The Aga Khan Master Musicians (AKMM)
The Aga Khan Master Musicians create music inspired by their own deep roots in the cultures of the Middle East and Mediterranean Basin, South Asia, Central Asia, and China. Brought together by the Aga Khan Music Programme to explore how musical innovation can contribute to the revitalisation of cultural heritage, the Master Musicians are venerated performers and composer-arrangers who appear on the world’s most prestigious stages while also serving as preeminent teachers, mentors, and curators.
Each of these exceptional artists has achieved mastery within a rigorous musical tradition defined by canonical styles, repertoires, pedagogy, and performance techniques. At the same time, they share a belief that tradition can serve as an invaluable compass for an artistic search into new forms of creativity inspired, but not constrained, by the past. This search has led to a strikingly original body of work composed, arranged, and performed by the Master Musicians, often joined by distinguished guests. Recent concerts have featured Kronos Quartet, Malian ngoni virtuoso Bassekou Kouyaté, and the Lisbon-based Gulbenkian Orchestra.
YouTube playlist: https://www.youtube.com/playlist?list=PL9EAdztlwmPJzDzTAyvHpJfVT3TQJZzWP
Vimeo playlist: https://vimeo.com/showcase/5143325
Wu Man is an acclaimed performer on the pipa, a four-stringed Chinese lute with ancient roots that, due in large part to her efforts, has become a leading instrument of contemporary music in both East and West. Wu Man performs both traditional and contemporary music on the pipa, and many new works have been commissioned specially for her. She was a founding member of the Silk Road Ensemble, and has played an active role in cross-cultural music making, in particular with members of China’s Uyghur minority.
Basel Rajoub is a saxophonist and composer-improviser whose inspirations include traditional Middle Eastern rhythms and melodies as well as jazz. Born in Aleppo, Syria, he graduated from the Damascus High Institute of Music and creates new music that brings together musicians from the Middle East, North Africa, Asia, and Europe. A winner of Radio Monte Carlo’s Moyen-Orient Music Award, Basel Rajoub divides his time between performing, teaching, composing, and recording. Currently based in Geneva, Basel performs as a member of several ensembles, and is the founding member of the Soriana Project.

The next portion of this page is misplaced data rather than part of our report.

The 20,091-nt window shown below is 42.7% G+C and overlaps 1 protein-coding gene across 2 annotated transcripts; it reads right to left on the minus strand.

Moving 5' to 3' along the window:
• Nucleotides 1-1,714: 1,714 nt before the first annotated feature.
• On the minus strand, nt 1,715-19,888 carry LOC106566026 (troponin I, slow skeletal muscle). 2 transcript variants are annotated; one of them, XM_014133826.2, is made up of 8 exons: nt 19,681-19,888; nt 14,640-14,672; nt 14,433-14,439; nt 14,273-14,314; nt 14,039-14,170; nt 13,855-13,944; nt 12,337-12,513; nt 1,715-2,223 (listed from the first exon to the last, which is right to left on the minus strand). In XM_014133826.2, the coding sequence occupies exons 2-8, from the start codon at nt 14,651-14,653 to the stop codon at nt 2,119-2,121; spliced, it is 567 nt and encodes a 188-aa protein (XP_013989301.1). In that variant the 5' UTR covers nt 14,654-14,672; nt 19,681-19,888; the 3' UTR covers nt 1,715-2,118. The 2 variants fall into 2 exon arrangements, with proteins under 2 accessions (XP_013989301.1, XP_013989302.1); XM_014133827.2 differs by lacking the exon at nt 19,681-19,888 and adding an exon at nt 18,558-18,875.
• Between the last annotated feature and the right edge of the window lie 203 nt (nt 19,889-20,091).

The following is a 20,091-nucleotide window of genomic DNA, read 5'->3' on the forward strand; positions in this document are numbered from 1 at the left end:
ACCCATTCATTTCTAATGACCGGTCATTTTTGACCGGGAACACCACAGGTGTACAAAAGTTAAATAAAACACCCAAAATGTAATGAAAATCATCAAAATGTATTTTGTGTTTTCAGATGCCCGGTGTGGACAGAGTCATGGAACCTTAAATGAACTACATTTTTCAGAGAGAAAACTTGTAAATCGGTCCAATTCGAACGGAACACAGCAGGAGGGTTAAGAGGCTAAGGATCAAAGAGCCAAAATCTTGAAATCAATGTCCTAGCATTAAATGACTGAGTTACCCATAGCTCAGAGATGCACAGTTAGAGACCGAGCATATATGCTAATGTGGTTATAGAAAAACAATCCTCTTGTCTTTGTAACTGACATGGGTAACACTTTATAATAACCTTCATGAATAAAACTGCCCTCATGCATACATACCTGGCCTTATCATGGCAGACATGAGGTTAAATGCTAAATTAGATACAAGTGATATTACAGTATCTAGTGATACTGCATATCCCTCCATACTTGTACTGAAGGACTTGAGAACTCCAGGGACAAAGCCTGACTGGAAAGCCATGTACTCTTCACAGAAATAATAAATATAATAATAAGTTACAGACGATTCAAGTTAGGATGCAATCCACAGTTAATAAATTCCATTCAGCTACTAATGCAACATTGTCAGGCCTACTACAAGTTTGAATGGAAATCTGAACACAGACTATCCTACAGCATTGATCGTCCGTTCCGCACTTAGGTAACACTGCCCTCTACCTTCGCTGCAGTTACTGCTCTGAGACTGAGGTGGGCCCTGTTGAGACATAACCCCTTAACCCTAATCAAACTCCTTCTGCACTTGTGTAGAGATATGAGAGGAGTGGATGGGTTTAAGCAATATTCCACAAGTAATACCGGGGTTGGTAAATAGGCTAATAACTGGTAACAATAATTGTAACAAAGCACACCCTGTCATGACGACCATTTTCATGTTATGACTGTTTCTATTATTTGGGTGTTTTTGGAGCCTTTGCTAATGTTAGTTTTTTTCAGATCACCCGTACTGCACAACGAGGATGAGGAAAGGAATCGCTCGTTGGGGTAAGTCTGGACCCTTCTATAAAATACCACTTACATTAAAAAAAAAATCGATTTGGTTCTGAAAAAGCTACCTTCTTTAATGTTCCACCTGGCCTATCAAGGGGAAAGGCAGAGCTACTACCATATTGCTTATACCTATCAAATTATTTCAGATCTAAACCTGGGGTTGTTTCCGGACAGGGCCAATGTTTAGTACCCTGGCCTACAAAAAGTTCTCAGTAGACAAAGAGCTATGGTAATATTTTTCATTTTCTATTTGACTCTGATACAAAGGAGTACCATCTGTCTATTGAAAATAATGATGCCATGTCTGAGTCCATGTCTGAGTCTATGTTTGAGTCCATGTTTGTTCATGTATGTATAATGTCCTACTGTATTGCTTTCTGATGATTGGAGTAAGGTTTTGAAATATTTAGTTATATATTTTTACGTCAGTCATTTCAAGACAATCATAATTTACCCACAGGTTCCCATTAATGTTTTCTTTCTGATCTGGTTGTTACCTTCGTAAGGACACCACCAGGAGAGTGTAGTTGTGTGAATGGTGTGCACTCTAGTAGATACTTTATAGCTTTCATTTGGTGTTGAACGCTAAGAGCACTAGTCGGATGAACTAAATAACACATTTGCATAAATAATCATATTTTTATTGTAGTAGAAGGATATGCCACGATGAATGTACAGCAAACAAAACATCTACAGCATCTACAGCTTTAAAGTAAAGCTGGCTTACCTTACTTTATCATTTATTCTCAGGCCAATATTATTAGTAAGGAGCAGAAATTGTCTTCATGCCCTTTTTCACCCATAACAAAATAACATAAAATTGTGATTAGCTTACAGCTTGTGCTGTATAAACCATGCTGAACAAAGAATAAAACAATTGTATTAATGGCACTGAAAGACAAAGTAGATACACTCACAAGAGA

Sirojiddin Juraev is a master performer on long-necked lutes from Central Asia. Born and raised near the ancient city of Khujand, in northern Tajikistan, Sirojiddin learned to play the two-stringed dutar as a child and later studied with the great Uzbek master Turgun Alimatov. As a student at the Dushanbe Academy of Maqom, created by the Aga Khan Music Initiative in 2003, Sirojiddin also studied tanbur and sato (bowed tanbur) with ustad Abduvali Abdurashidov. Sirojiddin is active as a composer and arranger, and has created a body of new virtuoso works for dutar, tanbur, and sato. He performs both as a soloist and as a member of several ensembles, including Soriana Project, the Academy of Maqom, and Tajikistan’s State Shashmaqom Ensemble.
Feras Charestan is from the city of Al-Hasakeh, in the northeast of Syria, and studied qanun at the High Institute of Music in Damascus. He has performed as a qanun soloist with symphony orchestras and has been a member of popular bands as well as contemporary music ensembles, creating new music rooted in Middle Eastern traditions. Feras Charestan currently lives in Stockholm, Sweden.
Abbos Kosimov was born in Tashkent, Uzbekistan, into a musical family. A disciple of the honoured Uzbek doira player Tuychi Inogomov and winner of the Competition of Percussion Instruments of Central Asia and Kazakhstan, Kosimov established his own doira school in 1994 and his ensemble, “Abbos,” in 1998. Kosimov performs internationally with Zakir Hussain and Randy Gloss’s percussion group Hand’s OnSemble and recorded with Stevie Wonder.
Jasser Haj Youssef was born in Monastir, Tunisia and studied both classical European music and classical Arabic music (maqām) from an early age. His first instrument was the violin. Later he began playing the Baroque viola d’amore, which has sympathetic string that are not bowed, but create a rich, resonant sound. Haj Youssef’s professional career has merged his interests and talents in the improvisatory art of maqām, classical chamber and orchestral music, jazz, and world music.